From veganism to fundraising, psychologists have found acts of altruism often attract mistrust and even anger
In 2014, the word “humblebrag” was added to the Oxford online dictionary, along with the following definition: “An ostensibly modest or self-deprecating statement whose actual purpose is to draw attention to something of which one is proud.”
In the wild, humblebrags often present as false complaints (“I’ve lost so much weight I have nothing to wear!” or “So stressed: I applied for six jobs and got all of them!”) or as a boast cloaked in humility (“I can’t believe my book became a bestseller!”).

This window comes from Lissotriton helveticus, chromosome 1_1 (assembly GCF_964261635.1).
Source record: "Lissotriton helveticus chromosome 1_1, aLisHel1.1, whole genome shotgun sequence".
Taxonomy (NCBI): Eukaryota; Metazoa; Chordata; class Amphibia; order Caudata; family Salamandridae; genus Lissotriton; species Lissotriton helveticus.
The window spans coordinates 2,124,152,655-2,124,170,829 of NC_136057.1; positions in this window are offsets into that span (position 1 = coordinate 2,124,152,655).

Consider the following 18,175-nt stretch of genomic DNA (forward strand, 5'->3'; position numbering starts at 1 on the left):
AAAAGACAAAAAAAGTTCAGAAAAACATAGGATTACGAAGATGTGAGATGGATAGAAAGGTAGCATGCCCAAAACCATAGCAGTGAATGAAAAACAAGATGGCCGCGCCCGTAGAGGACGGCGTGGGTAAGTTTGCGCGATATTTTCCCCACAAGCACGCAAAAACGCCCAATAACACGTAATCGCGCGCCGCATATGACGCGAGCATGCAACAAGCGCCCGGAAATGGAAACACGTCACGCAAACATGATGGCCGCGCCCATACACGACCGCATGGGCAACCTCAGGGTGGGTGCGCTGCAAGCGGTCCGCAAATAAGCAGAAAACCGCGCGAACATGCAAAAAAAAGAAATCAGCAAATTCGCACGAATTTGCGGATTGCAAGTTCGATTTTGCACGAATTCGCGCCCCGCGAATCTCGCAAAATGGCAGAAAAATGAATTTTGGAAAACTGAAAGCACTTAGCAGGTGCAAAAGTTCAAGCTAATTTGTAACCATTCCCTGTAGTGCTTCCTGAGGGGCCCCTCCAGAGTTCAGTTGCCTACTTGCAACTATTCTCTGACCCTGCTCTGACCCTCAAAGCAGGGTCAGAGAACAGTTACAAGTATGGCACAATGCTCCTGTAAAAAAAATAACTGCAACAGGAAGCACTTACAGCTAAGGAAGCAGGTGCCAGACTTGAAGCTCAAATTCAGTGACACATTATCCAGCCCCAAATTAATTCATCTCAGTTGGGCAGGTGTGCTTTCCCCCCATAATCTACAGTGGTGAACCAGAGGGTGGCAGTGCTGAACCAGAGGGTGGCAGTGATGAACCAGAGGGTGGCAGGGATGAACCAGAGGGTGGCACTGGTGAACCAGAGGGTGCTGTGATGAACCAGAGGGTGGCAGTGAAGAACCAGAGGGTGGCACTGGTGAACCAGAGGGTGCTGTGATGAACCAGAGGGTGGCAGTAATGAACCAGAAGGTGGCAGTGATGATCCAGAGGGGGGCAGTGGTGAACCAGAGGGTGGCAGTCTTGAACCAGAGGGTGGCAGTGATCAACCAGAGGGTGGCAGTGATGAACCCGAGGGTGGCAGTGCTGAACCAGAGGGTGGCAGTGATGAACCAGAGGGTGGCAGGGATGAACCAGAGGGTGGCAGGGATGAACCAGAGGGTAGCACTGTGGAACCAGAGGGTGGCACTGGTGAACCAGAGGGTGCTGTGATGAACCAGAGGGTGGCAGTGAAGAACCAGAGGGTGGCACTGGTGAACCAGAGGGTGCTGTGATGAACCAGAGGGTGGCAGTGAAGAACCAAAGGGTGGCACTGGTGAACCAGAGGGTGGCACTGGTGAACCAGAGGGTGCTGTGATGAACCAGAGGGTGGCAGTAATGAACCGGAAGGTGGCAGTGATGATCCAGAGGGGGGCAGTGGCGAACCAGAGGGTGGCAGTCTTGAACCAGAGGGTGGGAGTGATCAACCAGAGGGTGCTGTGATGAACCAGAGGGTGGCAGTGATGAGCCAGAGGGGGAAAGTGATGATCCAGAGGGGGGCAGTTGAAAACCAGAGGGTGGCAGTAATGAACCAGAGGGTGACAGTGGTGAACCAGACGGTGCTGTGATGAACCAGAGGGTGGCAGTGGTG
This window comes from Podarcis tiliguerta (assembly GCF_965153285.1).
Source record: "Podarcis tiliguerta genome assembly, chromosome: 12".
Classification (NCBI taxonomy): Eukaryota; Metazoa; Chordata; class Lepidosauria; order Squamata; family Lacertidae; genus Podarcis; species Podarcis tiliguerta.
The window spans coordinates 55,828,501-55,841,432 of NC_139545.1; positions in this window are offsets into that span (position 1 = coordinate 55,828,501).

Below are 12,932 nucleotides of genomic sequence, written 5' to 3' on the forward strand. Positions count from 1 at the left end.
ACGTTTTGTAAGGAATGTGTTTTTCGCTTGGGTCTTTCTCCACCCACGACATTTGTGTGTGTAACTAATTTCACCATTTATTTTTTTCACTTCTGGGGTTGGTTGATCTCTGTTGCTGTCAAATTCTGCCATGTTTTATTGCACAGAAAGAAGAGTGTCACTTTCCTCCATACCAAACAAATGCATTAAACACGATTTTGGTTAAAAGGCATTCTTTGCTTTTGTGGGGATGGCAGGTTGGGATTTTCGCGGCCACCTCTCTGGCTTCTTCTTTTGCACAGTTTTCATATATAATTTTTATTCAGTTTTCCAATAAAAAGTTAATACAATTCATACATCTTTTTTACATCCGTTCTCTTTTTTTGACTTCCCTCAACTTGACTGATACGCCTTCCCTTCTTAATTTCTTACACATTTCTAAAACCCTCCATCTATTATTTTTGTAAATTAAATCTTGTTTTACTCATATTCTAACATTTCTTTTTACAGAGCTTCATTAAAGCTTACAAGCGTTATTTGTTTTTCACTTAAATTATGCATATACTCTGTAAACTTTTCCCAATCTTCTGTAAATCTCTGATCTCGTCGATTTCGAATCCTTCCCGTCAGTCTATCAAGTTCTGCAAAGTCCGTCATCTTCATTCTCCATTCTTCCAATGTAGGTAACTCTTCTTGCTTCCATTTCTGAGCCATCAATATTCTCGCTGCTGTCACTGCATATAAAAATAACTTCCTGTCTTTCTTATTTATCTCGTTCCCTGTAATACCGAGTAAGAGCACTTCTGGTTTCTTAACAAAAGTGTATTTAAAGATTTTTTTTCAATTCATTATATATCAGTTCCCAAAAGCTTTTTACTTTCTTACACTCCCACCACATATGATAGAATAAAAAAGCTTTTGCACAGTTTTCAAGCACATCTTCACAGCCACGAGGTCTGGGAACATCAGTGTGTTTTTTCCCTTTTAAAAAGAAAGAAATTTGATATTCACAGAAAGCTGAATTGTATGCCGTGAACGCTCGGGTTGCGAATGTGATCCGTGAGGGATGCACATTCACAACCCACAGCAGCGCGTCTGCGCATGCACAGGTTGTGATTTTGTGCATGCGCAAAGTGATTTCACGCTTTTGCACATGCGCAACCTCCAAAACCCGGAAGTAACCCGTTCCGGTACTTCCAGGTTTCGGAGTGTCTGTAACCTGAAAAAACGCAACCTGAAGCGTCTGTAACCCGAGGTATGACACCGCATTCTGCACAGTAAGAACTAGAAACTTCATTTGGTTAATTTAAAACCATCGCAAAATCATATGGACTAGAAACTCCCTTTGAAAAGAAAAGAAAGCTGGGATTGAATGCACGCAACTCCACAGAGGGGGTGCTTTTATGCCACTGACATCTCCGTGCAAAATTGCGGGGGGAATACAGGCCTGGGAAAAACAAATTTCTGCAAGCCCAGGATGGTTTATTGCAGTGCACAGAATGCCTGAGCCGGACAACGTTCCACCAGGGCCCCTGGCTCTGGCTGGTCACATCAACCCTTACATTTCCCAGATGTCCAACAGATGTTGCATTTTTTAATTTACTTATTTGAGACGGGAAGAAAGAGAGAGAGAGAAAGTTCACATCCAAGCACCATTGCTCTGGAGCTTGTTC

Quirks of our psychology can prompt a form of moral hypocrisy. We say we like people who do good things, but then we make fun of them or try to exclude them from the group
This is an extract from The Social Instinct: How Cooperation Shaped the World by Nichola Raihani, which is published by Jonathan Cape on 3 June (£20). To support the Guardian order your copy at guardianbookshop.com. Delivery charges may apply